The amazing customer experience remains the gold standard.

Sarith Vaikuntan, General Manager of Metrojet Engineering Clark

Maintenance Periods

The maintenance period of an MRO refers to the period an MRO is working on an aircraft – up until its completion. As such, the amount of time taken during maintenance can not only affect costs but also schedules and the reputation of an MRO. As Gary says, “If I’m the customer, what do I want out of an MRO? I want to get my plane in on time. I want to get it out on time.” This is why he believes that scheduling is so important. This is also affected by geographic regions – as Gary puts it, why should an operator based in the Philippines fly back to the US instead of doing maintenance in Asia? Moreover, Gary wants to be transparent. “They [customers] want to know how it [maintenance] is progressing. So I want to minimize my surprises and give them a nice, clean, understandable invoice that in the end is fair.” He continues, “It doesn’t have to be the lowest, but it has to be fair and explainable.And if you do that most customers will walk away reasonably pleased to come back again.”

Qiu Dong, Vice President of Maintenance at Amber Aviation, believes that the maintenance period and costs are highly positively correlated. For example, he cites the Gulfstream G450’s emergency rail as usually having a corrosion issue. As he explains, despite Beijing’s Gulfstream MRO facility being closer, their efficiency is lowered if they cannot completely remove the corrosion, as the MRO needs to spend time sending the maintenance results back to headquarters. Compared to Savannah, which is more efficient and has an overall shorter maintenance period. Therefore, despite being farther, their shorter maintenance period would mean fewer costs in the long run.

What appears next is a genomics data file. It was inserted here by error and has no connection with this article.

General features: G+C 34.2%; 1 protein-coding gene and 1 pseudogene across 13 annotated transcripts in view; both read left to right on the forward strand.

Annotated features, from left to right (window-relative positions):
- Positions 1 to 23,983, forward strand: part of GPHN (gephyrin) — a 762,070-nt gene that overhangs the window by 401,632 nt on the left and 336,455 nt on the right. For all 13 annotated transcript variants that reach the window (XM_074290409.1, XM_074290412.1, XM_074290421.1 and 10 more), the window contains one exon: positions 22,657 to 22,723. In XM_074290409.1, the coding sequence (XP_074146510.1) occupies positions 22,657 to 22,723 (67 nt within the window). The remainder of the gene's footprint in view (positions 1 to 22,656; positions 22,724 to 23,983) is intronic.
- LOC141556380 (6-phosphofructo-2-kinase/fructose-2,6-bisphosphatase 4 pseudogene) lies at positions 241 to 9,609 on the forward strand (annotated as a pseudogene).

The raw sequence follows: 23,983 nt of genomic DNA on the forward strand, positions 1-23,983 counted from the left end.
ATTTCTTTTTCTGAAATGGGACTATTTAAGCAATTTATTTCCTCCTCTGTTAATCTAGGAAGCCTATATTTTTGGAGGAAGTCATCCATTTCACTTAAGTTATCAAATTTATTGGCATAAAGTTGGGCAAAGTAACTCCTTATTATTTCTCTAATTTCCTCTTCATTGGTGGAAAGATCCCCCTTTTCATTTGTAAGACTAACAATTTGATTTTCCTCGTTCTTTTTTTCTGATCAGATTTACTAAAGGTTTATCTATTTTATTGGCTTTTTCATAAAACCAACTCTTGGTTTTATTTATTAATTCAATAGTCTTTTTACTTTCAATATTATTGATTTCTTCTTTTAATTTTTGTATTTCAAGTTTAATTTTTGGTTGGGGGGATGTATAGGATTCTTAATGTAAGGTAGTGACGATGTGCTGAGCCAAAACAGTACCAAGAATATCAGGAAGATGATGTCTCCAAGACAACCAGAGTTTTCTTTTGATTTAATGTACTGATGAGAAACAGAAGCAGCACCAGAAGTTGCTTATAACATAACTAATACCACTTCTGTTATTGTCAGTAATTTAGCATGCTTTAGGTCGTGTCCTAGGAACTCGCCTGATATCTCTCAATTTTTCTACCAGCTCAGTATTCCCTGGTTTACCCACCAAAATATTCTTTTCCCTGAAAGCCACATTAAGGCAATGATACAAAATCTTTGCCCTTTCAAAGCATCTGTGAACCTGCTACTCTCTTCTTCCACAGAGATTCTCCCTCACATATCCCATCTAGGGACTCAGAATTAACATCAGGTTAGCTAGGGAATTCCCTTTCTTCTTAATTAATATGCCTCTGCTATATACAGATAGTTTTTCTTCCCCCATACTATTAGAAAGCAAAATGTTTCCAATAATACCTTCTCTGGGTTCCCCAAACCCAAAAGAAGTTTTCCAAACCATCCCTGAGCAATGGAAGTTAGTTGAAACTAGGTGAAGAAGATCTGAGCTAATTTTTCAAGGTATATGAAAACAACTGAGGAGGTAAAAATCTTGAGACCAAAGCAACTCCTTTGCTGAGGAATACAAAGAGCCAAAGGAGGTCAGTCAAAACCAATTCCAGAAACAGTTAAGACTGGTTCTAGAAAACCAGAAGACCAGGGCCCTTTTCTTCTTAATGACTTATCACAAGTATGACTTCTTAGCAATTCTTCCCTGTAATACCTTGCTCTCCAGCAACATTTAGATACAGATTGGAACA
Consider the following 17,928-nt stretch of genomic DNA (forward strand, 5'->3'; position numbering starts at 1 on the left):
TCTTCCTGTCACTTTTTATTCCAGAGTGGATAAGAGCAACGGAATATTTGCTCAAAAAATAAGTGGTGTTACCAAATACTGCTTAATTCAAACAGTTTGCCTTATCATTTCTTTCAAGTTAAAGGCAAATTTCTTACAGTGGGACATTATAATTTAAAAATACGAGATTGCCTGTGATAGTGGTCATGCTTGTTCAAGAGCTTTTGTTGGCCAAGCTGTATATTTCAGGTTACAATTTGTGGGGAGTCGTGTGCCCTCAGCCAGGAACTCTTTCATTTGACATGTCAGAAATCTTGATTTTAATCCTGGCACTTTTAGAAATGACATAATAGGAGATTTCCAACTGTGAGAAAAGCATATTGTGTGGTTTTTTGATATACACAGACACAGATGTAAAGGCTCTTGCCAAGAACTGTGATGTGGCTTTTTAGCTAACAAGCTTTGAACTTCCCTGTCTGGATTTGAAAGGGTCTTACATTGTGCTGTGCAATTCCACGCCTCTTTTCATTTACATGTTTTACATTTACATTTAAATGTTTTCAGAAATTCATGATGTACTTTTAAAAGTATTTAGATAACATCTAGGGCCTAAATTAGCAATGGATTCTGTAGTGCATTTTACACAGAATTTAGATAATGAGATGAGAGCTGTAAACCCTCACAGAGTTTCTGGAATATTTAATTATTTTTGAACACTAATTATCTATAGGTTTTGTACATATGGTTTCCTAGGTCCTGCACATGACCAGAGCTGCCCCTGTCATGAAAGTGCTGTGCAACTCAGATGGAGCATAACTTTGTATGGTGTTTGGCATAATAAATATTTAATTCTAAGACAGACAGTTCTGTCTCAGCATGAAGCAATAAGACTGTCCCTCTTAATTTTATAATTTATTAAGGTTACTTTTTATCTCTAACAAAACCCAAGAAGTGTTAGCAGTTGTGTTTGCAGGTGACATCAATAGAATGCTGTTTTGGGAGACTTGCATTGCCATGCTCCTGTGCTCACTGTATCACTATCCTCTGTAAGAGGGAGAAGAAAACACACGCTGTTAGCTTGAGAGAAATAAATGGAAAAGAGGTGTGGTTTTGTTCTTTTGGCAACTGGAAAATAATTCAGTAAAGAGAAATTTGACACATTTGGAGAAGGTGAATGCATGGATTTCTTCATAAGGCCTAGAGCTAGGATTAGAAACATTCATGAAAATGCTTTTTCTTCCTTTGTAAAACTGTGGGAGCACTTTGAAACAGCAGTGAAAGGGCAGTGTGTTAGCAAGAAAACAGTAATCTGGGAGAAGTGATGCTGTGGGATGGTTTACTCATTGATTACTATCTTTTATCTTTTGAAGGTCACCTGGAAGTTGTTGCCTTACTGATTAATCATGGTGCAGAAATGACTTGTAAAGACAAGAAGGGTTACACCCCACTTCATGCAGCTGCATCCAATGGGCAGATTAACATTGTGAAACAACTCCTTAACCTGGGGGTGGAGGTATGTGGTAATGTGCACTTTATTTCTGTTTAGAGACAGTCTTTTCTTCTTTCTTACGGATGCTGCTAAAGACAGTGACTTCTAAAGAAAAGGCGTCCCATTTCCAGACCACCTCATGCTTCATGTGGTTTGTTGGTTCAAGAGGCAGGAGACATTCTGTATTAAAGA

The maintenance period and costs are highly positively correlated.

Qiu Dong, Vice President of Maintenance at Amber Aviation

Richard has a similar view. As he points out, “If an MRO only has one or two people, and you’re going in for a big job, you’re going to be having an extended maintenance visit.” Regarding Bombardier, Richard says, “they’re going to be a lot quicker because they have all the trained personnel.” This is especially true when it comes to dealing with larger planes like an Airbus. Again, in his point of view, “you’re not going to go to a small place that can’t handle that kind of airplane.” With Richard’s previous experience of changing MRO facilities to HAECO, he justifies it reiterating, “they have a lot of experience, they’ve got engineering, they’ve got the manpower, so our visit can go a lot smoother because of that.”

Tags

MRO

Market Intelligence + See All